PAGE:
If I take a database with 2200 cases dating from 1956 to 2021, there are at least 98 cases of all aircraft types where icing alone (not including snow/precipitation contamination cases) was a factor, in at least 42 cases icing was causal, in 35 cases there were fatalities, in 32 cases the aircraft was written off or destroyed, the number of killed/serious/light/uninjured 1800+/200+/100+/1600+ of 3700+ PoB,

My impression is that icing got more recognition in the 1940s... icing is mentioned in many cases during WW2... One early very good report (you could use it today and most would not recognize it as being written that long ago) dates from about the 1950s if I recall correctly, but I would have to check that. Report included a very good sketch of horn-type icing on wings and horizontal stabilizer by the incident's pilot.

The US system got a warning in for example 1982 with the Air Florida 737. The 1989 case pointed out a systemic failure of the Canadian aerospace system (crew, airline, regulations, knowledge,...) and not a specific aircraft,
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Old 5th Mar 2021, 12:26
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Excellent contribution from the flight attendant! and this is an area where in my opinion things have definitely improved with people speaking out. I am a little intrigued by what RetiredBA/BY means. The concept that someone needs to confirm that the aircraft is clean is obvious. But does he mean the pilot personally? Most of the times I have deiced it was with engines running and I am unclear how you could personally check the fin and in most cases the stab. Going back to look at the wings in inclement conditions I have done regularly. But our manuals always made clear that we were delegating the inspection in most circumstances to the lead deicer. The deicing report is also verbal and then entered on the tech log. In this case there seems to have been a clear failure by the deicing crew.
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Old 5th Mar 2021, 13:25
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Only in certain circumstances will the crew be required to visually check the wings. This situation is clearly an exception to that. How’d you go about checking the empennage?
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Old 5th Mar 2021, 13:59
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How do you check the stab and the fin after remote de-icing with engines running?
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Old 5th Mar 2021, 14:08
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Unless you're willing to put own age in the profile and it is within radio range from 76, perhaps a smaller calibre is more gentlemanly for the first round, gents. It may well be that during R.BA/BY active career such was the best practice and SOP, or self-preservation instinct alone. The industry develops...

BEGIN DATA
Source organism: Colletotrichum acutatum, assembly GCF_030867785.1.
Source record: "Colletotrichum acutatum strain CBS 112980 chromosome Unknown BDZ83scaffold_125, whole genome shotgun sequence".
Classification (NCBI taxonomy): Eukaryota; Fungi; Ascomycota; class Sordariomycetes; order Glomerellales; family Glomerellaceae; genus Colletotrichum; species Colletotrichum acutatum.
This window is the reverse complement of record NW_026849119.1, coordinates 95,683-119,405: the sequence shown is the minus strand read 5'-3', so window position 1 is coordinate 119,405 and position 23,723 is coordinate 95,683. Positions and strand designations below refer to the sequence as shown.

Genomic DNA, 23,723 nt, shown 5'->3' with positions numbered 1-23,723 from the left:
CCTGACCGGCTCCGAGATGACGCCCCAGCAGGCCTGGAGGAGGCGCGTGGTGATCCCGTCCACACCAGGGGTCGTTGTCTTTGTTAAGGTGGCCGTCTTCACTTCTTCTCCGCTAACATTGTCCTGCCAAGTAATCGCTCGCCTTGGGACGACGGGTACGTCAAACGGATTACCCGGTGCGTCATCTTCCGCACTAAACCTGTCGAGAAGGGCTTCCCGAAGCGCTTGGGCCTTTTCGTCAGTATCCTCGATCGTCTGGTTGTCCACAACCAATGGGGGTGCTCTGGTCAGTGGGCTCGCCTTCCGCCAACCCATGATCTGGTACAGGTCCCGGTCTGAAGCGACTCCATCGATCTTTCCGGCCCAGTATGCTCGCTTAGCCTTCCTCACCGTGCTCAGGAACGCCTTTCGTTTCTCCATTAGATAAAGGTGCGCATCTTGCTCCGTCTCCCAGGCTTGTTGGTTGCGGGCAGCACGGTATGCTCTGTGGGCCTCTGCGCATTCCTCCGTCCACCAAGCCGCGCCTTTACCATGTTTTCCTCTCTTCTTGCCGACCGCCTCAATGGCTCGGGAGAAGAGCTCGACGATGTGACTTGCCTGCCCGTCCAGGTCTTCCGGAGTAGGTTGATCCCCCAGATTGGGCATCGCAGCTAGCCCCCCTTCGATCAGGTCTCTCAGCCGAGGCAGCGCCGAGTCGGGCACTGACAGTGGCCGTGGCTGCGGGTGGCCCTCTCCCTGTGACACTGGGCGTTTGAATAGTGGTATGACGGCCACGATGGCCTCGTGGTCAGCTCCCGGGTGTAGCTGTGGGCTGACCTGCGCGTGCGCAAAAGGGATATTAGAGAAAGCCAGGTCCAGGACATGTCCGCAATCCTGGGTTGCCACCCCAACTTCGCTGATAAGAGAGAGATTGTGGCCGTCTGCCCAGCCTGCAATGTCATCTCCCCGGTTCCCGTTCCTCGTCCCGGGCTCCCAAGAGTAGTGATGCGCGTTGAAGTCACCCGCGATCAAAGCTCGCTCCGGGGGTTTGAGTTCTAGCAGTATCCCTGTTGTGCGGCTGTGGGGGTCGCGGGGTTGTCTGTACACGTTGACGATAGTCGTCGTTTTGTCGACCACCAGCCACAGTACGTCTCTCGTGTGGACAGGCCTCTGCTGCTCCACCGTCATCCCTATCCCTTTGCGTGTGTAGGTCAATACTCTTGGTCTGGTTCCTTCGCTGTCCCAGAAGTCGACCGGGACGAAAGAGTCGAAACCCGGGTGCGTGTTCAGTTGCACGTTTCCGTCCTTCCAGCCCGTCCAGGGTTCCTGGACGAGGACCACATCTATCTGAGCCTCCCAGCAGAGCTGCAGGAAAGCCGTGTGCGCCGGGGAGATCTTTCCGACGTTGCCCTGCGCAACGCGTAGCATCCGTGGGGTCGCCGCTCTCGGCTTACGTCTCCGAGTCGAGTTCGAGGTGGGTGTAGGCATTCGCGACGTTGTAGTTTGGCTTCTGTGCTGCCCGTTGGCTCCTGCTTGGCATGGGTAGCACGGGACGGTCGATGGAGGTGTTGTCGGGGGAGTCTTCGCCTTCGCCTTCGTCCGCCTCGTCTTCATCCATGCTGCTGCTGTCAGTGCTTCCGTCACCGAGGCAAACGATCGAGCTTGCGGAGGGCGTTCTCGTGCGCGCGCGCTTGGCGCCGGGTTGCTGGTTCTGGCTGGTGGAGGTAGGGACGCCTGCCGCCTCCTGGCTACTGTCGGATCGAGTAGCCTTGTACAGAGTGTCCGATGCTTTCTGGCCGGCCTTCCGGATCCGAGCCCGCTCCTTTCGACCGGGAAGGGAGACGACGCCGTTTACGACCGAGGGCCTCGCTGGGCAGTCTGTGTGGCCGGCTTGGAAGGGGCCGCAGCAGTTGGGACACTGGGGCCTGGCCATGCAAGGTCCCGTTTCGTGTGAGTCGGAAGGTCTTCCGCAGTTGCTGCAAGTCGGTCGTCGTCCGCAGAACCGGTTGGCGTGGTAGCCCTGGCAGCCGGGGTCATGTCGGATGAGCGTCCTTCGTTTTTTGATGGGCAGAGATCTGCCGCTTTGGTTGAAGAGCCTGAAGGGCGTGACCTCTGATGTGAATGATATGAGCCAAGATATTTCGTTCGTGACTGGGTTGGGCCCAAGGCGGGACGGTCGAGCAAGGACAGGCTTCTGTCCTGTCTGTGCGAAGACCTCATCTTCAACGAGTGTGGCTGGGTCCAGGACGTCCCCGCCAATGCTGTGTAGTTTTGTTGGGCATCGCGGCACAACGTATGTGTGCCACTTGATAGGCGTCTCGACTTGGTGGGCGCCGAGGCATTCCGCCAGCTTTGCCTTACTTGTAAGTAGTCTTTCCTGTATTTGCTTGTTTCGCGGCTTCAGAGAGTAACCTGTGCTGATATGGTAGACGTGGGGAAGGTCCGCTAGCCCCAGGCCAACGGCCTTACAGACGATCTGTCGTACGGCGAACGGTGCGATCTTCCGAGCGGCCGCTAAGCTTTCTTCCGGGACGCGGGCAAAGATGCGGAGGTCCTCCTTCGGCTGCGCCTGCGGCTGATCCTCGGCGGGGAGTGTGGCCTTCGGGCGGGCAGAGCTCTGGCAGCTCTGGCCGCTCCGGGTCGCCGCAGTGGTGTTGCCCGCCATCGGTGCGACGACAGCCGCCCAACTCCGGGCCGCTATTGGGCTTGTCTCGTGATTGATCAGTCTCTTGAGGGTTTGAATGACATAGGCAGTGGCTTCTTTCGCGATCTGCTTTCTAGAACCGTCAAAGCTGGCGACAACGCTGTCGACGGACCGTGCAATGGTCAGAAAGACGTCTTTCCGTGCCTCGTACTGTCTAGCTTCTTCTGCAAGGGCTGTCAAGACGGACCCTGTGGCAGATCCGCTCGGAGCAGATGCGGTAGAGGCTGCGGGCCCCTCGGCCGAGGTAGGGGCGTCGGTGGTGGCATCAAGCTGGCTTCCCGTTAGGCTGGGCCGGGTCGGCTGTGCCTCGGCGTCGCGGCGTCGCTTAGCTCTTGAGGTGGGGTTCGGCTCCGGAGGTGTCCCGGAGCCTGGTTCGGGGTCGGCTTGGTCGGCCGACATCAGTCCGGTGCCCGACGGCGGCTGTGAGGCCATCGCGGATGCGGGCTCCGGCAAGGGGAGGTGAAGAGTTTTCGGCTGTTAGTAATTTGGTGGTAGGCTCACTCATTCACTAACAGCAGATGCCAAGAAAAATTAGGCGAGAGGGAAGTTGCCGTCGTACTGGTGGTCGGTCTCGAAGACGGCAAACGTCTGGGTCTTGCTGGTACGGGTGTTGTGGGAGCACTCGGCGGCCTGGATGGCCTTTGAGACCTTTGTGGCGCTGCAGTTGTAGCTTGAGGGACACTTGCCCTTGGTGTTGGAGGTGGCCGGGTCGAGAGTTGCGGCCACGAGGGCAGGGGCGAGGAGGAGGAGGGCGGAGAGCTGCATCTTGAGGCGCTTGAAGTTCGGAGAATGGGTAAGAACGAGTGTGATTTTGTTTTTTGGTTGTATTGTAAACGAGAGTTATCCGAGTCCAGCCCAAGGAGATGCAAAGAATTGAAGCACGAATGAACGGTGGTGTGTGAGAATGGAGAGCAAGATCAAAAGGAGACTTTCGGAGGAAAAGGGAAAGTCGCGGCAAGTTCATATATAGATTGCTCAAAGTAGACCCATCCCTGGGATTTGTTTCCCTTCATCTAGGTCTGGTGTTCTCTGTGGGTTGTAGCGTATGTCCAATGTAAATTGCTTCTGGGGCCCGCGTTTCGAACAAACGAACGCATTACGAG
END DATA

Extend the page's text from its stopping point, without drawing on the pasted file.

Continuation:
IIRC there are some types where a tactile check is required before departure after deicing.

For the record, I have never seen a requirement to physically leave the cockpit and go see the result post-spraying. Wrong, bad? No idea but also only 2 types on the logbooks.

n.b. The empennage pretty much flies on the angle of incidence or it could if needed. Dirty wing under EO not so much.
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Old 5th Mar 2021, 14:37
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Was it really noticed by the F/A? Or did a passenger draw attention to it from whereon the F/A informed the cockpit? I know that if I'd looked out the window to see that I would not have remained silent! Nevertheless, good that the F/A followed up.
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Old 5th Mar 2021, 15:04
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Somebody (the airline?) getting their CRM right. The F/A felt able to tell the flight crew and, more importantly, the flight crew listened.
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Old 5th Mar 2021, 16:07
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To be fair, Retired BA/BY led with the 105mm howitzer rather than the mini gun when he said this: "Yes but says little for the flight crew.".
There is a wealth of experience on this forum and when shared, we can learn through the benifits of others experience, without going through the pain ourselves.
BUT, aviation changes ( and I appreciate not always for the better) so I think it can be useful for those now detached from the industry to research current practice before pointing the 105 at their feet.
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Old 5th Mar 2021, 16:11
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This was a Gift

Clearly this deicing failure should not have happened. But the discovery by the cabin crew, their ability to notify the flight crew and the consequent decisions saved us from a terrible outcome.

It also resulted in retraining of the deicing company employees, probably company-wide. There were clear deficiencies of knowledge and judgment that are being addressed and probably removed in some cases.

I would expect that every deicing vendor will take advantage of this event by giving extra emphasis on how to do the job right. This is embarrassing, yes, but it is a gift.

Likewise, I can imagine that cabin and flight crews of many operators have taken note of this event and it has reinforced training they received in the past.

May we give thanks to Providence that are not mourning for the loss of passengers and crew. Thank Him also that a gradual degradation of safety has at least for the moment been turned around.